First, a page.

All you need to know about batteries.


There are various types of battery based on different chemistries. To get the best out of them and to avoid problems you need a basic understanding of their advantages and disadvantages, as well as a little about purchasing, maintaining and disposing of them.


  • Old batteries often leak, causing corrosions of the battery contacts, so preventing new batteries from working.
  • Lithium batteries can catch fire and burn violently if over-charged, shorted, punctured, or physically damaged in any way.
  • Button cells must be kept away from small children. If swallowed, this is a medical emergency as death can result in just a few hours, as a result of electrochemical action in the stomach.

How batteries work

(You can skip this section if you like, though a little more knowledge than you actually need is always helpful.)

Non-rechargeable (primary) batteries

Type Advantages Disadvantages Comments
Zinc carbon and zinc chloride
  • Cheap.
  • Available in standard shapes and sizes.
  • Short life and slow death.

Zinc chloride is a heavier duty version of zinc carbon. Alkaline batteries are preferred in almost all applications.

  • Good life at a reasonable cost.
  • Available in standard shapes and sizes, and also as button cells as cheap alternatives to silver.
This is the most economic general purpose type.
Silver oxide
  • High capacity
  • Expensive

Normally only available in small sizes as button cells for watches and calculators, on account of the cost.

  • Very high capacity
  • Short life once the tab has been remove to activate it by letting the air in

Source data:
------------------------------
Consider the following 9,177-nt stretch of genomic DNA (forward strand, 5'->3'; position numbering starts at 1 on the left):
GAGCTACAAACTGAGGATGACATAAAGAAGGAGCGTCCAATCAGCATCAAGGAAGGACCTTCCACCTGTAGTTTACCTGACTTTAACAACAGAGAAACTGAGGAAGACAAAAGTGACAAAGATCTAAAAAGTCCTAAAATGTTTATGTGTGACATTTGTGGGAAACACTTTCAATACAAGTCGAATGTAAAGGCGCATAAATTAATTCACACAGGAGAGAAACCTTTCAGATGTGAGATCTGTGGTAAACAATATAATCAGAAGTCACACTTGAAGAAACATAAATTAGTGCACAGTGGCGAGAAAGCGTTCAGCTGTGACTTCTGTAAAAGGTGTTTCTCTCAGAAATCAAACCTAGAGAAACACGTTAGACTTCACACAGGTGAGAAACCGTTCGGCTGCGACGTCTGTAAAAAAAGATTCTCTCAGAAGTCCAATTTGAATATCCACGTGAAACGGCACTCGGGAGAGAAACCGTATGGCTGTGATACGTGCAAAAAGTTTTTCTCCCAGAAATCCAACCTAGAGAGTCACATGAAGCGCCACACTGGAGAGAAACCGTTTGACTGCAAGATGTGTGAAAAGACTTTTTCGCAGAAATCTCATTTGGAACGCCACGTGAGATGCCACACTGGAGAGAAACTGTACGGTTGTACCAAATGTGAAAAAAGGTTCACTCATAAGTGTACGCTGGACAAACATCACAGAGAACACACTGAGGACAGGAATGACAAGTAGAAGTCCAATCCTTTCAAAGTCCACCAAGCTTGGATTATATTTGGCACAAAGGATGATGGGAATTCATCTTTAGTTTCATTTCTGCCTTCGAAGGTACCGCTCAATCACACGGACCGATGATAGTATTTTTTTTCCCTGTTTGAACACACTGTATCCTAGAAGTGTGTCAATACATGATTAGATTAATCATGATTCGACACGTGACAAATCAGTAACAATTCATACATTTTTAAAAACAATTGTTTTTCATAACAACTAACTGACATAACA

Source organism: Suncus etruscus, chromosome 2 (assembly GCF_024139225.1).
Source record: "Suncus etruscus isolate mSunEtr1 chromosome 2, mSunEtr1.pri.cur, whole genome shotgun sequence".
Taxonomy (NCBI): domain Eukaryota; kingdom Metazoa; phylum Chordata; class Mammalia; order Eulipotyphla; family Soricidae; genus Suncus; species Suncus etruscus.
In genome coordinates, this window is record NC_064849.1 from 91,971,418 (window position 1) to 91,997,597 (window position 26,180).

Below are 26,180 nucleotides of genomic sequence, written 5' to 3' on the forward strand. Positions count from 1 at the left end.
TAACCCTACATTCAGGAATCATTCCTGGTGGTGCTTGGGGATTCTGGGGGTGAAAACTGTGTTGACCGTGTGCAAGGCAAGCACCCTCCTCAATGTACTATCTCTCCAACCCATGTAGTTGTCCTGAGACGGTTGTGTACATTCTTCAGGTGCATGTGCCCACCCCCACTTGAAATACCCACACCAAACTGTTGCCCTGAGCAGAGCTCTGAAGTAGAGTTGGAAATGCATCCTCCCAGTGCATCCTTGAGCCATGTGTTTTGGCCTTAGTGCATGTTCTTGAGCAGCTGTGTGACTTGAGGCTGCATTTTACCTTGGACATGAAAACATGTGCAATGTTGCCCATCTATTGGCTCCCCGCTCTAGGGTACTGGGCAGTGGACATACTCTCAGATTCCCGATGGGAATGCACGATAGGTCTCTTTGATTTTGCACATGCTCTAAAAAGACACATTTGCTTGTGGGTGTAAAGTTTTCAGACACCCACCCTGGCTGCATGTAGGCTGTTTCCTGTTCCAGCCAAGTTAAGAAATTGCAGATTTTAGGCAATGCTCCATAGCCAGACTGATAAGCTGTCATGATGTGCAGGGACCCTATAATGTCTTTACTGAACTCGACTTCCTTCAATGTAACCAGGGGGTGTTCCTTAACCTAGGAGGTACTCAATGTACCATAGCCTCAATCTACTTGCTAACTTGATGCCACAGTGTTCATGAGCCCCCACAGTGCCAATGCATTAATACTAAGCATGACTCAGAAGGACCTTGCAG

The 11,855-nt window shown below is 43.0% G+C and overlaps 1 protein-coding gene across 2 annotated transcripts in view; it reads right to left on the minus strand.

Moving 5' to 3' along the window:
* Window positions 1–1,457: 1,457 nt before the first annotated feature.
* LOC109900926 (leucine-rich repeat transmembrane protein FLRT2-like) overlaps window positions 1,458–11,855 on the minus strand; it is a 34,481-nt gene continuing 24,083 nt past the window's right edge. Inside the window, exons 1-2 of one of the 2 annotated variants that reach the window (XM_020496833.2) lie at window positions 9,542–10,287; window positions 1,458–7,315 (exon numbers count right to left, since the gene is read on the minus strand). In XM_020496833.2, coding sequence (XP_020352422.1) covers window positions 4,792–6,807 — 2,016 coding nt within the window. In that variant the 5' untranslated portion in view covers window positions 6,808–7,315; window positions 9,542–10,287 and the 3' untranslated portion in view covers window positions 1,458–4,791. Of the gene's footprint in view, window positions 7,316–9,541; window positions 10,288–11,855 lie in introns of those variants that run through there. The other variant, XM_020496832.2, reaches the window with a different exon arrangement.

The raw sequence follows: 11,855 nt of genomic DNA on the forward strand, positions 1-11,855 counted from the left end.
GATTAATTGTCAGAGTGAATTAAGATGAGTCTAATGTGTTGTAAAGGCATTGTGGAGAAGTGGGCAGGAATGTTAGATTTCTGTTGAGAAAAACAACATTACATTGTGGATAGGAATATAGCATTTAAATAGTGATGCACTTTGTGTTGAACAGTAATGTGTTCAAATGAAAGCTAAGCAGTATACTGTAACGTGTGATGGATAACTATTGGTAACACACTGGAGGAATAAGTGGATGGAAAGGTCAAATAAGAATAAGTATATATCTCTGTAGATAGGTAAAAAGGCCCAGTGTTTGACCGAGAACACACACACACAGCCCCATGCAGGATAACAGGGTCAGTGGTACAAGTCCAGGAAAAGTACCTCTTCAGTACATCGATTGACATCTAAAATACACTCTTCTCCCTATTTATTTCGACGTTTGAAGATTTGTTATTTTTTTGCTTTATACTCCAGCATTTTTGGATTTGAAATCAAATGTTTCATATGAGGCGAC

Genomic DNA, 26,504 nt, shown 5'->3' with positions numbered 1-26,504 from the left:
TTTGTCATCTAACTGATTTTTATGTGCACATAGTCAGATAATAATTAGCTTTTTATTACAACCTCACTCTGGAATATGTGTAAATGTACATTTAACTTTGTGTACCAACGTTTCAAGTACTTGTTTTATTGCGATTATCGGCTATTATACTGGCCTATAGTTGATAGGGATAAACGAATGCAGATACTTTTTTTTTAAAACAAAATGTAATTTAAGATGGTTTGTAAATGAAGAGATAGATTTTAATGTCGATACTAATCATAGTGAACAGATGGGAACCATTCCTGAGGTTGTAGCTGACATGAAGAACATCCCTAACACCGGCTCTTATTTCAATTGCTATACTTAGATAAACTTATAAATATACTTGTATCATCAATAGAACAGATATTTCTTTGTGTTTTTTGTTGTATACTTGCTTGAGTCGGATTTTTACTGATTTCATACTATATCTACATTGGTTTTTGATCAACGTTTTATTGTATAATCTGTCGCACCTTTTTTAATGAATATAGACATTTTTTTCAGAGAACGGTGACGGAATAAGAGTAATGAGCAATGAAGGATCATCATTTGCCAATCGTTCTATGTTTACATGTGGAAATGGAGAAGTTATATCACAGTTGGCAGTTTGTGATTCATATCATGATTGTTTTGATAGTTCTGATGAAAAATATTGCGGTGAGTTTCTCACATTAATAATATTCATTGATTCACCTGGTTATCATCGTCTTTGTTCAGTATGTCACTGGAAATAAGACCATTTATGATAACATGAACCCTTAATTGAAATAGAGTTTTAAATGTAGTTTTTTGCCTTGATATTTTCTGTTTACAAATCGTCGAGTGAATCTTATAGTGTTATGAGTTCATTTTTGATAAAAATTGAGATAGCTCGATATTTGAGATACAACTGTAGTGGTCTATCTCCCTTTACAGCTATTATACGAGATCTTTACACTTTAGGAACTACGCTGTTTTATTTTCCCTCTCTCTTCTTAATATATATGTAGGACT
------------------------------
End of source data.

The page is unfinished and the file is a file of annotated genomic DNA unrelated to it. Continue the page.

Used in hearing aids in the form of button cells.

  • Very long shelf and service lives.
  • Relatively expensive.

Various different lithium-based chemistries have somewhat different characteristics. Mainly used in smoke alarms and cameras.

Rechargeable (secondary) batteries

Type -

Nominal voltage

Advantages Disadvantages Comments
Lead Acid - 2V
  • Rugged and reasonably cheap.
  • Lead is toxic and cannot be disposed of in landfill.
At its best when mainly kept fully charged, hence widely used for (petrol/diesel) car batteries, uninterruptable power supplies, emergency lighting, security alarms, but also used in milk floats, golf buggies etc. Smaller sizes generally come as non-spillable sealed units.
Nickel Cadmium (NiCd) - 1.2V
  • Very rugged
  • Can deliver a high current and accept a very fast charge
  • Contains cadmium, which is toxic
  • Repeated partial discharge causes a "memory effect"
Mainly used nowadays in power tools and radio controlled model boats and cars.
Nickel Metal Hydride (NiMH) - 1.2V
  • Greater capacity than NiCd
  • No toxic cadmium
  • No memory effect
  • Available as direct replacements for common sizes of non-rechargeable batteries
  • Relatively high self-discharge rate
  • Low self-discharge variants have reduced capacity
  • May not work in all equipment designed to accept alkaline batteries on account of a lower voltage (1,2V as opposed to 1,5V for alkaline)

NiMH has replaced NiCd in all but specialist applications.

Lithium - 3.7V
  • Very high energy density
  • Very dangerous if abused. Protection circuitry is essential

As with primary lithium batteries, there are various chemistries and formulations with somewhat different characteristics.

External links

  • Battery University